In a professional setting, you need to interview to get nearly anything of value. Law school is no different. If they haven’t already, many applicants will soon receive invitations to participate in law school admissions interviews. Some are hardcore interviews with painful questions where you’re being measured against your competition. Others are simply schools taking the opportunity to pump up their schools before they admit you. Regardless, it is the candidate’s opportunity to put a face and story to the application packet.
Above the Law had a particularly helpful piece about law school admissions interviews from Ann Levine, a law school admissions consultant. There are three types of interviews: the alumni interview, the invited interview, and the interview that is not really an interview.
The alumni interview is pretty self-explanatory—you meet with an alumnus, usually in a coffee shop or someplace casual.The next type of interview is the invited interview. This is usually done via Skype and can include the group interview. This creates the potential situation when applicants interview with each other and the inevitable “no-one-says-anything” and then “everyone-says-everthing-all-at-once” dichotomy.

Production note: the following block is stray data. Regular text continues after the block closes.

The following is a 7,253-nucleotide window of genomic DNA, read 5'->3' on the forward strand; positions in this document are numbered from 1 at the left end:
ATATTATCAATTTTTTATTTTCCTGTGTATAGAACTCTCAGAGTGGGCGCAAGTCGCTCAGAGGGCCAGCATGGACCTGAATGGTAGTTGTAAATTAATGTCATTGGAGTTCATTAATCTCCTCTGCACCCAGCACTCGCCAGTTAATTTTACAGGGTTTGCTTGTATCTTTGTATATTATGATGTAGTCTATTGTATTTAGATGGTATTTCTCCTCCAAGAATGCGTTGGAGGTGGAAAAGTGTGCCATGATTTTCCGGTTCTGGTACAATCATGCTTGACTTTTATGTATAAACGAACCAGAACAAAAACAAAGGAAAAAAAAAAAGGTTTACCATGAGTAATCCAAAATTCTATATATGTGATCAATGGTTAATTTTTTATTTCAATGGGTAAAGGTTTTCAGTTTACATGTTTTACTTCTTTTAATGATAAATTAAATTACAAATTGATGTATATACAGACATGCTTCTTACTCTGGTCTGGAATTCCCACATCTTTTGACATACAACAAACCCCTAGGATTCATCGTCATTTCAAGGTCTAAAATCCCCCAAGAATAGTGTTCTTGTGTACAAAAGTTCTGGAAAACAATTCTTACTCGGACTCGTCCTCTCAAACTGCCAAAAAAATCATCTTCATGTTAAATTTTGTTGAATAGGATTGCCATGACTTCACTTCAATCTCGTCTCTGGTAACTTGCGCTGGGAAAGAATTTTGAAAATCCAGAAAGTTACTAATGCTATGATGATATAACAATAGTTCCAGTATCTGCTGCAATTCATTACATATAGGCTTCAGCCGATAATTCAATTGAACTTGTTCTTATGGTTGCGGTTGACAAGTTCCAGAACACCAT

Finally, and perhaps the best, is the interview that is not really an interview. This is when the school uses the opportunity to pump themselves up and make sure you are not socially inept or weird before admitting you.
Regardless of the type of interview, Levine offers some very helpful tips. First, if you do happen to be invited to the feared group interview, look for a balance between being a control freak and taking over the interview and sitting like an awkward wallflower who never contributes to group projects. The best way to do this is present clear, calm, and well-reasoned answers and thoughts.
Another tip Levine offers is to prepare an elevator speech about why you should go to their law school. To do this it helps to research the school. Know it and why it is the school that aligns with your specific goals. Know why you want to go to that school specifically. This should include everything from geographical reasons to which clubs you want to join. Finally, have some questions that show you know what you are talking about and have a plan when you get on campus.
Source: Above The Law
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